12:00 noon.  We arrived at our first hurdle.  The river had risen and the current got stronger. Crossing became a major obstacle.  We had to cross back and forth to carry one by one our packs and our crash pads.  The water rushed around our legs and forcefully torqued us to topple down. It was hard getting a good firm foot hold in the gushing river.  We had to crouch down low to prevent us from toppling over.  There were no style points in crossing the river that time.  We just had to get it done. Some dunkings were in order but it was no big deal. It was a short epic but we managed to get through and with much better appreciation for the adventure. 

1:00 p.m.  The rest of the hike was uneventful.  We passed by lush green fields and mango trees festooned with hundreds of fruits that seem to weigh down the entire tree.  We soon arrived at our campsite, had some lovely cold cuts,  and proceeded with some much needed rest.  The landscape in Manalmon changes yearly. Storms shape the landscape constantly and each visit is always a new experience. The river was deeper by the campsite, the banks of the campsite got higher and the “Gardenia Boulder” stood even prouder.  The sky was completely clear, the blue patched only by a few white swirls and the wind blew harder.  The dark gloomy feel when the day started was replaced by contentment and surprise.

2:00 p.m.  New boulder problems were everywhere.  In the span of 8 years I figured maybe the area had been squeezed out of new lines.  In the few minutes of searching we’ve seen a number of unclimbed lines.  Our eyes got bewildered by these possibilities.  They were there years ago but it was only then that we got to see these things in a different perspective.  Everything we saw presented huge potential.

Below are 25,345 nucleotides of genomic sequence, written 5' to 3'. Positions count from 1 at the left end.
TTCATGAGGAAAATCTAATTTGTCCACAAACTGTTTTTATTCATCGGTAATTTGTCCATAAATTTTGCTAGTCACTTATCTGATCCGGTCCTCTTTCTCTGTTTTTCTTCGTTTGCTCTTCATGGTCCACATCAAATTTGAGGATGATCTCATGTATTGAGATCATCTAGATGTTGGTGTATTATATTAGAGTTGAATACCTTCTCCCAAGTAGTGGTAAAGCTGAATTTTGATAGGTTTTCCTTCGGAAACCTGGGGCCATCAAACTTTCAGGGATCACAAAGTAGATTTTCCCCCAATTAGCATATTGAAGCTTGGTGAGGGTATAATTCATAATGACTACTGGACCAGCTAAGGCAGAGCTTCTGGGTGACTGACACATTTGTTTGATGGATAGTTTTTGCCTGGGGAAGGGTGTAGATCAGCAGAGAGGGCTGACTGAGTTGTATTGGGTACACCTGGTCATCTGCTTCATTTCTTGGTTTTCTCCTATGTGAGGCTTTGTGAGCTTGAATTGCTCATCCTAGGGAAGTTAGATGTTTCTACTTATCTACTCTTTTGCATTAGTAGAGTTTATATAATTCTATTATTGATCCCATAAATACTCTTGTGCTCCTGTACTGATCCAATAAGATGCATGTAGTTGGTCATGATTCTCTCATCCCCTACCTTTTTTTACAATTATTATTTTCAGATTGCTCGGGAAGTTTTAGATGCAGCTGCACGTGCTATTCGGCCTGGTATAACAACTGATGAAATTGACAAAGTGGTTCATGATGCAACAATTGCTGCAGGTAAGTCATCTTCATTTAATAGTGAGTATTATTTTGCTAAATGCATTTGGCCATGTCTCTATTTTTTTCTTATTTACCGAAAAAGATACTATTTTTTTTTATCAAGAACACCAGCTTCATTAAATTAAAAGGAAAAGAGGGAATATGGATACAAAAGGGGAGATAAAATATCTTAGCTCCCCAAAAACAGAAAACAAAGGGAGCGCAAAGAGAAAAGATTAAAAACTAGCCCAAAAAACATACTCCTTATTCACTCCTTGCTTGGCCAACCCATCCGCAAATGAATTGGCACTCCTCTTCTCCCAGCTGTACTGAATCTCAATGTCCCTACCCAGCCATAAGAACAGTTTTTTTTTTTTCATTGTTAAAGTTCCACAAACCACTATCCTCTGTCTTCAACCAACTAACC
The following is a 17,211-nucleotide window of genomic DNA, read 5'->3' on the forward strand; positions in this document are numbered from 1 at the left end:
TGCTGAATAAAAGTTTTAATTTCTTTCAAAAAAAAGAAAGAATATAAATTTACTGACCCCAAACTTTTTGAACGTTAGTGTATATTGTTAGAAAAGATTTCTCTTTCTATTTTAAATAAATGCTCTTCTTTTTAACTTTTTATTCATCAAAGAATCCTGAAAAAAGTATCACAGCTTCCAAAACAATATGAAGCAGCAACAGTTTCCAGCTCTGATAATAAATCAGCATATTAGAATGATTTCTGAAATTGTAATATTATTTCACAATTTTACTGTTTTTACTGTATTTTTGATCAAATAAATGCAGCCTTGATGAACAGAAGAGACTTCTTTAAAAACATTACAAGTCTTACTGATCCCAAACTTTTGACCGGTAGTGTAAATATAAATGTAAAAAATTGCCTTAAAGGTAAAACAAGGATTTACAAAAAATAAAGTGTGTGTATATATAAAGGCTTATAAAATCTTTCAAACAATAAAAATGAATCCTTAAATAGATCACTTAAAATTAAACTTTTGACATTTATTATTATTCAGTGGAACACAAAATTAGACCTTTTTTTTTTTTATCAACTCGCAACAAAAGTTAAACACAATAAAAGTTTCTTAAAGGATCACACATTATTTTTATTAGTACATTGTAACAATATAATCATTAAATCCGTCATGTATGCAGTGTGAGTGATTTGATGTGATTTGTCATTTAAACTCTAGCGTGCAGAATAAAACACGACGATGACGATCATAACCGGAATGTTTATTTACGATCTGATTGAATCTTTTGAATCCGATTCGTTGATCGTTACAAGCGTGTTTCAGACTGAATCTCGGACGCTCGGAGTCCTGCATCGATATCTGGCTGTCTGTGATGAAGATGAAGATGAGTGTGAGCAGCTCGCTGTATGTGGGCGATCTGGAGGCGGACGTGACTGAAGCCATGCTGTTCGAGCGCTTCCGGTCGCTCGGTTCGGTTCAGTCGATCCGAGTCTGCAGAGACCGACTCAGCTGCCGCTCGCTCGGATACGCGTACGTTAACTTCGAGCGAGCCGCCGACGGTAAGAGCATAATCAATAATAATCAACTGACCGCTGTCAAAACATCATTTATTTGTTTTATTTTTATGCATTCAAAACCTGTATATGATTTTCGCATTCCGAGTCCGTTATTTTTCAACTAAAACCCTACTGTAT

2:30 p.m. “Scary Movie Too” sits right of  “Scary Movie”.  It starts low on a few good crimps. The problem got a few hard changes midway all our attempts as a few crucial holds popped out.  In the end, the problem got technical and more demanding.  The crux lies on the upper section of the line; it’s a fully extended right hand jab to a pinch above head level from a crimp that’s around hip level.  It sends the climber to tight and extended “iron cross”. The next long reach left to a good hold high up on the boulder’s lip presented another teeth grinding scenario.  Although the hold got better, the thought of the hold popping out and sending you off right towards the water seem to be the real crux.  This I think is what makes outdoor climbing more interesting.  Indoors, all those dyno’s and quick moves  are all easy, but outdoors, you have to choose wisely when to cut it loose.  Sometimes, specially on precarious limestone, it’s wiser to be more delicate and pragmatic but still remain confident. It’s an interesting mix and it’s something only climbing outdoors can offer.

4:00 p.m. “Barbara Z.”  is one of the long standing projects in the area.  A good friend Anthony Prieto saw it some 6 years ago.  I tried it and tried it and got close to finishing it but the last lunge for a bad sloper was all too impossible for me at that time.  Our visit this year might tell a different story.  Me and Miel stood below “Barbara Z.” and lovingly brushed it’s pockets and crimps.  We got on it but it was still a bit wet from the morning’s rain.  The chalk marginally dried the holds and at the time we just had to make do of what was given.  We saw some new possible sequences and immediately jumped on the problem again and again.  My fingers got sore, my body sagged out of tension and the daylight slowly faded. Miel got on it several times more, strongly stable on the opening stabs on its pockets and then dynoing to the last move but too was running out of time. Perhaps tomorrow would be better. After a good rest and after “Barbara Z.” getting air dired, the chances of getting it done will be better.

6:00 p.m. The day slowly ended and the light gradually turned orange.  We had to get back to camp, dip in the cool water, prepare dinner and just wait for the stars.  The day was more than perfect.  What started out short of an epic ended up to be a really fine day.  We cooked delicious spicy pasta al tonno and stayed out in the stars for as long as we could.  The skies were clear and mapping out constellations became a good pass time.  We camped beneath “jurassic” bamboo trees.  It’s leaves rustled a distinct tone and the it’s stems crackled with the wind.  The melodic tunes of nature nestled us to slumber while the iridescent moon watched over us.